Forthcoming in Agency and Moral Responsibility (Buckareff, Moya, and Rosell, eds.). I discuss a particularly puzzling form of luck: one where our responsibility seems to depend exclusively on whether other responsible agents are present and what their contributions are.
Forthcoming in Oxford Studies in Agency and Responsibility (Shoemaker, ed., 2015). How can one hold that acting freely is a matter of being sensitive to (non-actual) reasons, and also hold that freedom is just a function of actual sequences? I argue for an answer in terms of the concept of absence causation.
Forthcoming in Criminal Law and Philosophy. This is a critical discussion of Vihvelin’s Causes, Laws, and Free Will (OUP, 2013).
In Surrounding Free Will (Mele, ed., 2015). I argue that the threat to our free will isn’t determinism but determination by factors beyond our causal reach. I draw consequences for some free will debates.
(with Juan Comesaña) Noûs 48 (2014). We argue for a new difference-making constraint on evidence and justification. We show that the constraint sheds light on the easy knowledge problem.
The Philosophical Review 122 (2013). I argue that responsibility is grounded in difference-making, in particular, in a form of difference-making that is compatible with determinism.
Journal of Philosophy 109 (2012). I argue that the metaphysics of causation has a neglected but important role to play in the debate about freedom and determinism. In particular, the intransitivity of causation can support a better version of the alternative possibilities view of freedom (as well as a rival view that doesn’t require alternative possibilities).
Legal Theory 18 (2012). This is part of a symposium on Michael Moore’s book Causation and Responsibility. I critically examine Moore’s views on whether and how agents are responsible in overdetermination cases and then develop my own view on this issue.
Philosophy and Phenomenological Research 84 (2012). I give an account of the concept of resultant moral luck (moral luck about consequences), a concept that is, I argue, much more intricate and interesting than has been recognized.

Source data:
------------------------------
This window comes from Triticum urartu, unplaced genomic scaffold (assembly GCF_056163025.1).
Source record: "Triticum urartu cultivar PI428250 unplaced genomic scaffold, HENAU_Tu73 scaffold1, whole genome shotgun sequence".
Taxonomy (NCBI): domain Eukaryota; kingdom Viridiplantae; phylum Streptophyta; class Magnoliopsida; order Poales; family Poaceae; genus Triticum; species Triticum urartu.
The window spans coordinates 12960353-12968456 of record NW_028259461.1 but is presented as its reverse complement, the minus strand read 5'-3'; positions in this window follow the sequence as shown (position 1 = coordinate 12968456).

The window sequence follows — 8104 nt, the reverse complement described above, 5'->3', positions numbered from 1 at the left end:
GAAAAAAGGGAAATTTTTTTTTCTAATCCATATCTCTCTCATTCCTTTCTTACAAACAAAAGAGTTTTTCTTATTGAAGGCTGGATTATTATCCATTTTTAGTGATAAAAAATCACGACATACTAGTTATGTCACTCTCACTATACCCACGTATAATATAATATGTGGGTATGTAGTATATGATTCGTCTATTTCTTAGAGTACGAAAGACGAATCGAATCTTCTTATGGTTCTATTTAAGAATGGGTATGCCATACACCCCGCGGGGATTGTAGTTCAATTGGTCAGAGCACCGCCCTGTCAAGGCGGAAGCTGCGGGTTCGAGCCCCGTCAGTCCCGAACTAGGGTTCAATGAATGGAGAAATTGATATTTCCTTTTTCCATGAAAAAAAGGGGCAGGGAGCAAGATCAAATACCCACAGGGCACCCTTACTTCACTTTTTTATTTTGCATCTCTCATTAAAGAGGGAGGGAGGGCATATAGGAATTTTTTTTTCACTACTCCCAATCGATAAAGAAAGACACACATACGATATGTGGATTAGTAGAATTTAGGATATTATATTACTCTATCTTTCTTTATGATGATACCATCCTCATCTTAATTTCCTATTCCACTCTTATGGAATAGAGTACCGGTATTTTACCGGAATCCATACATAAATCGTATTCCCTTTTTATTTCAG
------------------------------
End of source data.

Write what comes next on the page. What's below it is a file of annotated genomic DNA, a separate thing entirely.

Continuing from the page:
Mind 120 (2011). “Actual-sequence” views of responsibility are views according to which moral responsibility is a function of actual sequences. I argue that the best view of this kind is one that understands actual sequences in a non-traditional way and one that entails that unactualized possibilities of a certain kind are always relevant to responsibility.
Rutgers Law Journal 42 (2011). This is a critical discussion of Michael Moore’s views on the doing/allowing distinction in his book Causation and Responsibility (Oxford, 2009).
In New Waves in the Philosophy of Action (Aguilar, Frankish, and Buckareff, eds., 2010). I discuss the relation between intentional omissions and alternative possibilities.
In New Waves in Metaphysics (Hazzlett, ed., 2010). I argue that counterfactual views of causation cannot accommodate causation by omission while remaining faithful to the motivation for accepting that kind of causation.
Noûs 43 (2009). I argue that omissions make trouble for causal theories of agency.
In Oxford Handbook of Causation (Beebee, Hitchcock and Menzies, eds., 2009). I discuss the role of causation in consequentialism, the distinction between killing and letting die, the doctrine of double effect, and the concept of moral responsibility.
Philosophical Studies 140 (2008). I argue that, according to commonsense morality, there is moral pressure to leave things “as is.”
Philosophy Compass (2007). I discuss different views about the relation between moral responsibility and causation and I defend an unorthodox view.
Journal of Philosophy 103 (2006). I argue that there is reason to believe in the existence of disjunctive causes.
Philosophical Perspectives 20 (2006). It might seem that, if I cause X and Y, I also cause their sum. I argue that this principle fails, at least for omissions, and I draw some implications of this failure for the problem of famine.
Philosophical Studies 129 (2006). I offer conditions under which causing an outcome to happen in a certain way is not sufficient for causing the outcome. The principle works as an argument against the transitivity of causation.
Noûs 39 (2005). I argue that there is a moral asymmetry between actions and omissions, which has its source in a causal asymmetry.
Philosophical Studies 123 (2005). I defend a principle according to which causes are difference-makers with respect to their effects.
Philosophical Perspectives 18 (2004). I argue that being morally responsible doesn’t entail being a cause, and I offer an alternative way of understanding the relationship between responsibility and causation.